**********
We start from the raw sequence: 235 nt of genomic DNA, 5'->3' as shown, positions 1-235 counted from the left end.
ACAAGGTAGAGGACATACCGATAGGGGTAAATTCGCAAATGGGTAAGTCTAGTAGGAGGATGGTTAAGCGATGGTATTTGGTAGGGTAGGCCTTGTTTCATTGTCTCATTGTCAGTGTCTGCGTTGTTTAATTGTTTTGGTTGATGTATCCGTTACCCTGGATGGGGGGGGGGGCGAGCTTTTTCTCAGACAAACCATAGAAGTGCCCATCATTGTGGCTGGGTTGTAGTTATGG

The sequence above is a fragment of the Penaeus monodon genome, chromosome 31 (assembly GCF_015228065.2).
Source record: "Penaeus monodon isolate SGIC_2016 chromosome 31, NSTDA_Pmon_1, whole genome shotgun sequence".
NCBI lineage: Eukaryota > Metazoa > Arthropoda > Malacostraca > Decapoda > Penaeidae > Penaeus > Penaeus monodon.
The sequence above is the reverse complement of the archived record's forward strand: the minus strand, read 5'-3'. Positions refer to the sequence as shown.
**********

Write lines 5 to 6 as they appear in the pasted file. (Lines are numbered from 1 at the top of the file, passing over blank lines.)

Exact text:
NCBI lineage: Eukaryota > Metazoa > Arthropoda > Malacostraca > Decapoda > Penaeidae > Penaeus > Penaeus monodon.
The sequence above is the reverse complement of the archived record's forward strand: the minus strand, read 5'-3'. Positions refer to the sequence as shown.